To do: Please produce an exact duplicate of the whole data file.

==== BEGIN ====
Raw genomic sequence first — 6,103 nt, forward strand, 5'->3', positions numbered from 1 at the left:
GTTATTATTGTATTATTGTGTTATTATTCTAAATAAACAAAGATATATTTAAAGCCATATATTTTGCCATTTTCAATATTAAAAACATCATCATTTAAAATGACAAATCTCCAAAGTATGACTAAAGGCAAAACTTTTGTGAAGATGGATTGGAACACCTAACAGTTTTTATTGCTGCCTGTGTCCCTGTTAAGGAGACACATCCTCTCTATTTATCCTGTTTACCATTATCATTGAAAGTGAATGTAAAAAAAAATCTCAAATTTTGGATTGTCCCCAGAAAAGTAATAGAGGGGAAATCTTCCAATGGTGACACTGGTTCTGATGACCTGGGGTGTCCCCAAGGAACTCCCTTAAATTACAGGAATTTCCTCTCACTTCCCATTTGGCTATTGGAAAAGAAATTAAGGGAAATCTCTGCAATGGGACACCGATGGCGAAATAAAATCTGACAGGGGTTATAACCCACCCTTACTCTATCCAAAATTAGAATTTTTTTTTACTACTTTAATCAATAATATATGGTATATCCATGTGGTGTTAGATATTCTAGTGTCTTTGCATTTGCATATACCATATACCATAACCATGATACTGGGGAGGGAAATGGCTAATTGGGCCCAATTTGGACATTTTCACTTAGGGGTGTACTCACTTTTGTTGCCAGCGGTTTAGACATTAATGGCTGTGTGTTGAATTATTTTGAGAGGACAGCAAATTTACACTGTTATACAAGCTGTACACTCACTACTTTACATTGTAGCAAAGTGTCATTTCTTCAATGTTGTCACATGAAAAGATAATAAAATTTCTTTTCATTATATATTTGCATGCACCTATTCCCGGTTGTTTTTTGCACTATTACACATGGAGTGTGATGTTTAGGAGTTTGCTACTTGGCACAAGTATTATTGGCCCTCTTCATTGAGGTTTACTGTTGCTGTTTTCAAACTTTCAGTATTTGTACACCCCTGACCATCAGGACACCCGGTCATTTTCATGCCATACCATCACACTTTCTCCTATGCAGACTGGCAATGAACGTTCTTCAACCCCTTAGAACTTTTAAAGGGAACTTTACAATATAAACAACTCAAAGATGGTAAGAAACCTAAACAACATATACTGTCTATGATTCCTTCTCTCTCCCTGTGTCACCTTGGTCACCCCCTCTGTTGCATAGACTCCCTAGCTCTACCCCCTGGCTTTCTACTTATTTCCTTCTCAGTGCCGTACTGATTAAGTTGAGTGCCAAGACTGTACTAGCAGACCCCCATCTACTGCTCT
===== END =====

Raw genomic sequence first — 6,103 nt, forward strand, 5'->3', positions numbered from 1 at the left:
GTTATTATTGTATTATTGTGTTATTATTCTAAATAAACAAAGATATATTTAAAGCCATATATTTTGCCATTTTCAATATTAAAAACATCATCATTTAAAATGACAAATCTCCAAAGTATGACTAAAGGCAAAACTTTTGTGAAGATGGATTGGAACACCTAACAGTTTTTATTGCTGCCTGTGTCCCTGTTAAGGAGACACATCCTCTCTATTTATCCTGTTTACCATTATCATTGAAAGTGAATGTAAAAAAAAATCTCAAATTTTGGATTGTCCCCAGAAAAGTAATAGAGGGGAAATCTTCCAATGGTGACACTGGTTCTGATGACCTGGGGTGTCCCCAAGGAACTCCCTTAAATTACAGGAATTTCCTCTCACTTCCCATTTGGCTATTGGAAAAGAAATTAAGGGAAATCTCTGCAATGGGACACCGATGGCGAAATAAAATCTGACAGGGGTTATAACCCACCCTTACTCTATCCAAAATTAGAATTTTTTTTTACTACTTTAATCAATAATATATGGTATATCCATGTGGTGTTAGATATTCTAGTGTCTTTGCATTTGCATATACCATATACCATAACCATGATACTGGGGAGGGAAATGGCTAATTGGGCCCAATTTGGACATTTTCACTTAGGGGTGTACTCACTTTTGTTGCCAGCGGTTTAGACATTAATGGCTGTGTGTTGAATTATTTTGAGAGGACAGCAAATTTACACTGTTATACAAGCTGTACACTCACTACTTTACATTGTAGCAAAGTGTCATTTCTTCAATGTTGTCACATGAAAAGATAATAAAATTTCTTTTCATTATATATTTGCATGCACCTATTCCCGGTTGTTTTTTGCACTATTACACATGGAGTGTGATGTTTAGGAGTTTGCTACTTGGCACAAGTATTATTGGCCCTCTTCATTGAGGTTTACTGTTGCTGTTTTCAAACTTTCAGTATTTGTACACCCCTGACCATCAGGACACCCGGTCATTTTCATGCCATACCATCACACTTTCTCCTATGCAGACTGGCAATGAACGTTCTTCAACCCCTTAGAACTTTTAAAGGGAACTTTACAATATAAACAACTCAAAGATGGTAAGAAACCTAAACAACATATACTGTCTATGATTCCTTCTCTCTCCCTGTGTCACCTTGGTCACCCCCTCTGTTGCATAGACTCCCTAGCTCTACCCCCTGGCTTTCTACTTATTTCCTTCTCAGTGCCGTACTGATTAAGTTGAGTGCCAAGACTGTACTAGCAGACCCCCATCTACTGCTCT